More Red Flags On The Fed’s Interchange Fee Proposal

I’ve posted about this before (here and here for example) but we now have more information about how the Fed-proposed price controls will hurt consumers and merchants alike.  The bottom line: Some consumers are likely to find that some of the services they have come to rely on from their financial institutions – like free checking – will no longer be available to them.  Other, unrelated services will cost them more.

The situation is both unfortunate and unnecessary.  On December 16, the Federal Reserve proposed a rule to cap the interchange fee at between $0.07 and $0.12 per transaction.  Not only will this proposal reduce what institutions now charge by an average of 84 percent, it will force financial institutions to process transactions well below the cost of providing them.

The result of this price-fixing rule is certainly predictable: Like any business, financial institutions either will be forced to stop providing these services or will have to look to new fees on other products and services to cover the expenses.  Annual fees, limits on the number of debit card transactions, and limits on the amount of a debit card purchase are all possible.

This is not just theory. According to the U.S. Government Accountability Office, Australian consumers received fewer benefits and paid more for their cards when that country capped interchange fees.

The Fed’s proposal does not take into account funding costs, overdraft losses, billing and collection, customer service, data processing, protection of customer data or fraud losses that relate to supporting debit services.  It also didn’t take into account the investment and development costs borne by financial institutions to create the electronic payment networks consumers and merchants have come to expect and use with increasing frequency.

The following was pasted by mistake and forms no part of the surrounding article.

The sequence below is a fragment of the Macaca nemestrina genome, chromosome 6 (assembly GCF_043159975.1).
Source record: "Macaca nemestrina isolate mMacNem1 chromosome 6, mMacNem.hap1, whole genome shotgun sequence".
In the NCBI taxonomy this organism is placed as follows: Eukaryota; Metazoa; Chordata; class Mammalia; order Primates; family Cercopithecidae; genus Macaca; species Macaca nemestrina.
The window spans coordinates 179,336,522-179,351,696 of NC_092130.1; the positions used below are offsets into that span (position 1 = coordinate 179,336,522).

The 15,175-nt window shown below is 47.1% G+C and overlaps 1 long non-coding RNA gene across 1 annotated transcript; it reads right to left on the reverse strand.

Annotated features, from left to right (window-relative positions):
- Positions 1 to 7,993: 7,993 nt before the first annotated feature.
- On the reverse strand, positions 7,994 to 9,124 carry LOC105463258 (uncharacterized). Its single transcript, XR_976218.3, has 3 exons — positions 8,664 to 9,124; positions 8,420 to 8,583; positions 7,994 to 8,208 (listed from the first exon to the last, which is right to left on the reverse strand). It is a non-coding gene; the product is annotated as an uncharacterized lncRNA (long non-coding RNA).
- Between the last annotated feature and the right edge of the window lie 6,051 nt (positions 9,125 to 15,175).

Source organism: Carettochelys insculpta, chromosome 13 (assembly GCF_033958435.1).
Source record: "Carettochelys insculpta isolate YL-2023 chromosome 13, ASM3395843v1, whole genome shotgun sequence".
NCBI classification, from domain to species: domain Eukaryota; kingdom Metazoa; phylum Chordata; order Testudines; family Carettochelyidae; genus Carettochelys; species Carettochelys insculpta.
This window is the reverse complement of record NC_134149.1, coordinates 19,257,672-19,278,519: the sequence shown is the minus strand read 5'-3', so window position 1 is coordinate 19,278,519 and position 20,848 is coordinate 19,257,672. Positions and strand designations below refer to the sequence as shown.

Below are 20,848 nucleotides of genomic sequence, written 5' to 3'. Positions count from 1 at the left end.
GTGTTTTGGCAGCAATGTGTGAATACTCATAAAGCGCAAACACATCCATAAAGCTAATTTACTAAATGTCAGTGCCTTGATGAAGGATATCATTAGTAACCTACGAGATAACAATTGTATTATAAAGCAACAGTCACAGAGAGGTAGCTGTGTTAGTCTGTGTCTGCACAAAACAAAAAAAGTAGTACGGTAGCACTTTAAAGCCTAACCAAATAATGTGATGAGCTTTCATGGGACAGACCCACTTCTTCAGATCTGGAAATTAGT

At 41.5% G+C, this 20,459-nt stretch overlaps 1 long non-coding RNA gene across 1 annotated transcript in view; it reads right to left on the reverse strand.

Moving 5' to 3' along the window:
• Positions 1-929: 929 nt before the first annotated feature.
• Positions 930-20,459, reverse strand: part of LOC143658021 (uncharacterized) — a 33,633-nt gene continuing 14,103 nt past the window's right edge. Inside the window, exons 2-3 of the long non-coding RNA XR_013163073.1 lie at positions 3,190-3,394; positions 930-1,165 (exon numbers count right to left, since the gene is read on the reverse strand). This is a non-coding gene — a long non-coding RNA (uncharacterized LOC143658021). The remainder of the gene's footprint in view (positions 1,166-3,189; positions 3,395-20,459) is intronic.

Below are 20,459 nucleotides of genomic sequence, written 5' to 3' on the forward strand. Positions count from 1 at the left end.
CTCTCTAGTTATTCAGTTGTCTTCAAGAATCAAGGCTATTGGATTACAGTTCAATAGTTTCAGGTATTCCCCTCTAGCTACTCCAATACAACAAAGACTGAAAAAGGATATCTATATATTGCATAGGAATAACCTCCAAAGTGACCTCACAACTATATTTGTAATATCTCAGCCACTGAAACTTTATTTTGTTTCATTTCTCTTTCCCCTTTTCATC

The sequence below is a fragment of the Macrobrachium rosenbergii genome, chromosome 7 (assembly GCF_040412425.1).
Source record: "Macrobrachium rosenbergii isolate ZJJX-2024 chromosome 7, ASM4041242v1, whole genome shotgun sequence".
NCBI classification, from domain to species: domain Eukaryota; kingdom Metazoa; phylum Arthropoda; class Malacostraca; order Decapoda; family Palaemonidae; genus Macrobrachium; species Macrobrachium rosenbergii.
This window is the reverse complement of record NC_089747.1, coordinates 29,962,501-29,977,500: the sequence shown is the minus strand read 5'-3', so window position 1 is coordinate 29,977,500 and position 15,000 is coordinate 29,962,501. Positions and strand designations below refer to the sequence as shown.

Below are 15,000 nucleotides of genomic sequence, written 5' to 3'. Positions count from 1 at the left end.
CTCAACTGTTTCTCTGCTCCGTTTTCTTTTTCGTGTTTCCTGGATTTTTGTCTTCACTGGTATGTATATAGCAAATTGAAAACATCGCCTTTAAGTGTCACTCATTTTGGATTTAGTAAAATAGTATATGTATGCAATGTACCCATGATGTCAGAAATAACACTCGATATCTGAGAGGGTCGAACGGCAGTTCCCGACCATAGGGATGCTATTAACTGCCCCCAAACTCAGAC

It’s hard to understand the Fed’s rationale for this price fixing, but it is easy to understand its consequences.  Low and moderate-income consumers will be disproportionately hurt from increasing fees.  According to a recent article in the Wall Street Journal by Professor Todd Zywicki of George Mason University, “Many low-income Americans will be unable to qualify for free checking under the new fee regime, meaning they will have to pay higher fees or drop out of the banking system to payday lenders and loan sharks.”

In addition, consumers won’t necessarily benefit from lower prices at the store.  According to GAO, “Many industry participants acknowledged that it would be difficult to prove a direct link between lower interchange fees and lower consumer prices.” 

On top of everything else, the Fed itself clearly had doubts about the impact of the proposed rule when it requested public comment on its proposal on December 16.  For example, at that meeting Fed Governor Daniel Tarullo said, “(The proposal) suggests to me that we should be more open than usual to a variety of comments.” Governor Kevin Warsh said, “…we should be particularly keen to listen to comments and people’s perspectives.  I would be particularly interested in comments on whether there is a more viable, pro-competitive alternative to setting prices.” And Vice Chair Janet Yellen, one of the most consumer-friendly members of the Fed said, “We will be interested in reviewing commenters’ input on the proposal as we determine what refinements should be made when it is adopted as a final rule.”

If several of the Fed’s own governors have doubts and questions about what it was proposing on interchange fees, it’s safe to say that the proposal needs to be seriously scrutinized, reviewed thoroughly, and revised substantially.

About Steve Bartlett

Steve Bartlett is President and CEO of The Financial Services Roundtable, and has served in that role since June 1999. Previously, he was the Mayor of Dallas, Texas (1991-95), a Member of the United States Congress (1983-91), and on the Dallas City Council (1977-81). At The Financial Services Roundtable, Mr. Bartlett has had a major impact on legislation including Gramm-Leach-Bliley, E-SIGN, the 2001-2003 Tax Cuts, the Fact Act (FCRA), Class Action Reform, consumer bankruptcy reform, regulatory reform and TARP.
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